I’m all in favour of redistribution of wealth, equality of opportunity for all, and social justice – as long as there are robust, coherent and ‘workable’ policies in place to allow it to happen.
 
1. Do your own research
2. As many as are needed
3. Read the manifesto and its
costings yourself
 
So I take it you haven’t done the research to find out what all this would cost? If you had, you’d have the research available…wouldn’t you?

“As many as are needed” – are you seriously trying to suggest that the Lib Dem policy for free Higher Education was based on “As many as are needed”?? how can you calculate how much revenue you’d receive if you don’t know how many people in the UK you could put a 50% Income tax on? And how can you promise free higher education when you don’t know how many student places you could fund??

It’s quite clear your policy is fundamentally flawed.
 
Just because you are too lazy to check it out does not make the policy flawed. The party has done the research and the results are published and available.

The current free Higher Education policy is based on "as many HE places as are needed". What is the problem with this? The costing of the policy is based on replacing the projected income from top-up fees with public funds raised from taxation. That figure is quantifiable and is available in the Regulatory Appraisal to the Education Act.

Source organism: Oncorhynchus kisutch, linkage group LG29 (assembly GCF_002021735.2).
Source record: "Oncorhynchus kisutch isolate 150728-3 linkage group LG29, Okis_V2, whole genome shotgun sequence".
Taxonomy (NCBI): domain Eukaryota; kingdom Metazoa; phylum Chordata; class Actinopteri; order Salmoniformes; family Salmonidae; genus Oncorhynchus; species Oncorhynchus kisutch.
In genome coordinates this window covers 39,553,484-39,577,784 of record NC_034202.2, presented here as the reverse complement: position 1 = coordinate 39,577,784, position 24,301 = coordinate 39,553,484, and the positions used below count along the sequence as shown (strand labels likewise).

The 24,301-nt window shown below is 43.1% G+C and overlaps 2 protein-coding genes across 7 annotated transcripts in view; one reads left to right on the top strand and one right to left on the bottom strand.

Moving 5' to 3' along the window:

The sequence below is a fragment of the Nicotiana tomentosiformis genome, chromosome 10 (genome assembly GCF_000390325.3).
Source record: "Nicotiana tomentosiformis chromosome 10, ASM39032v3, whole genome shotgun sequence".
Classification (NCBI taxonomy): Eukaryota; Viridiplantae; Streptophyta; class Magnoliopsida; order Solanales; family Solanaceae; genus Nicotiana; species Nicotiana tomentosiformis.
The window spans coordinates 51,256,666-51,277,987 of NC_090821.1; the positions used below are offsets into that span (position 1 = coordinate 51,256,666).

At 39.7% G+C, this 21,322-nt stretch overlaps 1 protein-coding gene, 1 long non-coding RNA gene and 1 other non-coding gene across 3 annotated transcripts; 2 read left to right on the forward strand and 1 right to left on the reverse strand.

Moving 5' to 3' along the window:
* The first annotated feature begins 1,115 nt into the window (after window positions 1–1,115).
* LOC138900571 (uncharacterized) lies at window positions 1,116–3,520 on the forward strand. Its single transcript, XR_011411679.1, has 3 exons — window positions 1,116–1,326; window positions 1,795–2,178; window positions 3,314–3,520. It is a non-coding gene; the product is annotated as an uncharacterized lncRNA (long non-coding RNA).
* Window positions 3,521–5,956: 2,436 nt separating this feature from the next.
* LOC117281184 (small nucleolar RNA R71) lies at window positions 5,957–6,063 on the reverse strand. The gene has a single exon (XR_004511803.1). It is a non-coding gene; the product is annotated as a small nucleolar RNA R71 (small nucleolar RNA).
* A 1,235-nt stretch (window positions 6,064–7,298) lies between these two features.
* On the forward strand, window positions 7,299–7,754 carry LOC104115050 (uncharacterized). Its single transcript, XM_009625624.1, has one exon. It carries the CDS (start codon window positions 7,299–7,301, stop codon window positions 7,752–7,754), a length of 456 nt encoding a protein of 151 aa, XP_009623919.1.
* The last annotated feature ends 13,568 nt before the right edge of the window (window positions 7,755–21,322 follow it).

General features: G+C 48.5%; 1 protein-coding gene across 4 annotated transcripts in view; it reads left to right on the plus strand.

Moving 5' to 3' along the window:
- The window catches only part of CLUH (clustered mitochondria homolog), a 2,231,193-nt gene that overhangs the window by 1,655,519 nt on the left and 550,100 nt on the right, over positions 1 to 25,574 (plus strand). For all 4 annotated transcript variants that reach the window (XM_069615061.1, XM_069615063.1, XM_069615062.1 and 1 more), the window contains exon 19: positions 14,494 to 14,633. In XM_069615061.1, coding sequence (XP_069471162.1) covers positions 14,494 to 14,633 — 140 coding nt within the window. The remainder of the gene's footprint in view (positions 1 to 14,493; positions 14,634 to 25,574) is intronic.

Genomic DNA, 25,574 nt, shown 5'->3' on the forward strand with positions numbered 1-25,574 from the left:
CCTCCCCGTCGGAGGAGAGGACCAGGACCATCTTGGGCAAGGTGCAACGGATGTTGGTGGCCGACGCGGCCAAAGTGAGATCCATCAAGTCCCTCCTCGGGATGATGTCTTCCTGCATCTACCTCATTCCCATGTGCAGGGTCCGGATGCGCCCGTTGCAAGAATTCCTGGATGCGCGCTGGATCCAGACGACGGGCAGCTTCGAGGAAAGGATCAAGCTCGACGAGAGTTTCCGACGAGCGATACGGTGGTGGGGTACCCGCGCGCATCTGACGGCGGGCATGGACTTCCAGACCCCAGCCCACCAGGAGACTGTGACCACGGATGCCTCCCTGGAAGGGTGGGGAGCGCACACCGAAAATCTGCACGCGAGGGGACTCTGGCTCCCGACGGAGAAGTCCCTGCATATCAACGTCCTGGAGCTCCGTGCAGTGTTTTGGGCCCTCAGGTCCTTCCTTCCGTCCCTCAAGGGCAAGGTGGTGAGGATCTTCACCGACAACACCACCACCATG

I hope it wasn’t the same lot who did the research for the local income tax policy, which Simon Hughes, Lib Dem President, described as “a flaw” (Guardian) which contributed to their "disappointing" general election result.”

I shall now return to a state of laziness by continuing revision for my exams, and unless the Lib Dem manifesto has anything about global civil society, cosmopolitan democracy and anti-globalisation movements in it, I don’t intend reading it!
 
Not only was the research sound on local income tax but so was the policy. Simon Hughes is wrong on this issue.
 
Peter, a student constituent of yours asks you a legitimate question:

"How many students currently attend Welsh HEI’s?"

Your response: "Do your own research"
 
I am not a library. As a student Martyn surely appreciates the value of learning through self-help.
 
No, you’re quite evidently not a library, Peter, but you are the Education spokesman for the Lib Dems and the Chair of the Assembly’s Education committee, so I would expect you to have some idea of how many students there are in Welsh HEI’s.